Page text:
The Miami Heat’s LeBron James, Dwyane Wade and Chris Bosh host the New York Knicks on Feb. 27 at American Airlines Arena in Miami, and with the Knicks recently acquired star Carmelo Anthony, the game is expected to be one of the biggest games of the season.

The Knicks managed to beat the trade deadline to set up this ESPN-televised matchup, but some would argue that New York shouldn’t have made the trade.

Did the Knicks spend too much to get Carmelo to come to the “Big Apple?” The AFRO Sports Desk’s Perry Green and Stephen D. Riley debate:

Riley: Did New York spend too much? Well, it depends. If the Knicks can land stars Deron Williams or Chris Paul in 2012 then no, but that’s a very big if.

Carmelo had already gone on record saying he would only sign his three-year, $65 million extension with the Knicks, so I’m not sure why New York felt so pressured to gut their roster in an effort to land him. `Melo’ is a superstar, no doubt, so trading role-players to acquire him is a no-brainer to some. But after he made clear his intentions to head to the “Mecca” of basketball, all the chips fell in the Knicks’ corner. New York is basically planning to make a move in 2012 to complete their roster, but if they had held firm and welcomed Anthony over the summer they would’ve been ready to roll immediately.

Green: Waiting until the summer offseason isn’t exactly what I’d call being ready to roll immediately. Immediate action is what Knicks’ president of basketball operations Donnie Walsh did when he beat the trade deadline and pulled the trigger on the biggest trade in the NBA since Pau Gasol’s arrival in Los Angeles.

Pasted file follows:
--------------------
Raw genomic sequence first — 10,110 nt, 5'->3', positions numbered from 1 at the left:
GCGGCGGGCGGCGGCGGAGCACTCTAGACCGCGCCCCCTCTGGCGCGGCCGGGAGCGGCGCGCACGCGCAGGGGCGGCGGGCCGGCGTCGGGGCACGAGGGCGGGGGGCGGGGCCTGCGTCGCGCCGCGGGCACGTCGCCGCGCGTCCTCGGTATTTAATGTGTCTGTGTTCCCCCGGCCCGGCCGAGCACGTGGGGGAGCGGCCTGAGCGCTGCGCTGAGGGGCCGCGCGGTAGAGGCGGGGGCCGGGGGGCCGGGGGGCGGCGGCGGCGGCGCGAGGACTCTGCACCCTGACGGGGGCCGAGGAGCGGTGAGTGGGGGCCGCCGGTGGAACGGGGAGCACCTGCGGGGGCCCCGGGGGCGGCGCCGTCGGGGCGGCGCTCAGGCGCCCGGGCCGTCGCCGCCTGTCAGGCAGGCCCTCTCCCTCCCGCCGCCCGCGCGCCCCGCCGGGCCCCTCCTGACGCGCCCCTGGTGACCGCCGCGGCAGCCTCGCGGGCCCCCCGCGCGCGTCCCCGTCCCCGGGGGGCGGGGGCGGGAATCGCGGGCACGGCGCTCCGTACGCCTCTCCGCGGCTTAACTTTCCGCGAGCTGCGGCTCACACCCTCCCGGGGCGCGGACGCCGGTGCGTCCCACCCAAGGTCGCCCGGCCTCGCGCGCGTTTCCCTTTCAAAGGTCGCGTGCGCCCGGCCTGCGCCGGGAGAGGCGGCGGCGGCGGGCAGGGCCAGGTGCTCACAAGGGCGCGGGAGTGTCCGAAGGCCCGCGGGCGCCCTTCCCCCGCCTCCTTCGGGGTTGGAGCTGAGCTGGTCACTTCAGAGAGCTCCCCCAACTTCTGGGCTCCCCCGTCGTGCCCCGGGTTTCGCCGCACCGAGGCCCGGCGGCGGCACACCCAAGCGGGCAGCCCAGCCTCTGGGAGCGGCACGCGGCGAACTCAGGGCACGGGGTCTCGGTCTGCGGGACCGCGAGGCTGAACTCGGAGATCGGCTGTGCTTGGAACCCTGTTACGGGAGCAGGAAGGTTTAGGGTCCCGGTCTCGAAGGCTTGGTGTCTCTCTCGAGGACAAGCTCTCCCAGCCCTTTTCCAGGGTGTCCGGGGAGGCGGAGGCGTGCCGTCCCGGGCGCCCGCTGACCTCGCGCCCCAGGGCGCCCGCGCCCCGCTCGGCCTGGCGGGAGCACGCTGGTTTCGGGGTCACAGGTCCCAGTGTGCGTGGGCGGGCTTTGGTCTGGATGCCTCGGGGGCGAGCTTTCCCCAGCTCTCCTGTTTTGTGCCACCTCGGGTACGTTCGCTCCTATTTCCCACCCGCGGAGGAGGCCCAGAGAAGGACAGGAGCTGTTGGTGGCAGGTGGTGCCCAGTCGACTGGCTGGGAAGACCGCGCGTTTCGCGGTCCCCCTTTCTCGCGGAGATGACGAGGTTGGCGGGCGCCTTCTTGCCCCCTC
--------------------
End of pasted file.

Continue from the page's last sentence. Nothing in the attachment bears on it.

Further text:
Walsh and the Knicks believe they are now ready to compete with the big boys of the league, and as the saying goes, “you’ve got to pay the cost to be the boss.” Giving up four starters and a draft pick doesn’t hurt much if you’re receiving one of the best players in the world in Carmelo Anthony right now, not hoping to sign him months from now. And let’s not act like Carmelo came alone. He came with Chauncey “Big Shot” Billups, a top-10 point guard who started in seven straight conference finals series with two different teams.

Never mind Deron Williams’ or Chris Paul’s potential arrival in 2012. You deal with the future when it gets here. New York now has three All-Star caliber players in their starting lineup with solid contributors surrounding them. With this roster, they can compete for a title this season. Sounds like a worthy deal to me.

Riley: You can’t get by on stars alone in the NBA. You need depth and that’s what New York sacrificed in a desperation deal. They let Denver walk them down into a corner and they panicked. Anthony, Billups and Amar’e Stoudemire are definitely an elite trio, but with Billups already 35 years old and Stoudemire having dealt with various injuries in the past, keeping those four starters would’ve come in handy. We’re not talking about four players; we’re talking about four starters in Felton, Chandler, Gallinari and Mosgov, none of whom are above the age of 26. The real question is, do you think New York can win a title this year? I certainly don’t and if they don’t win this year then they could’ve very well waited until the offseason to pick up `Melo.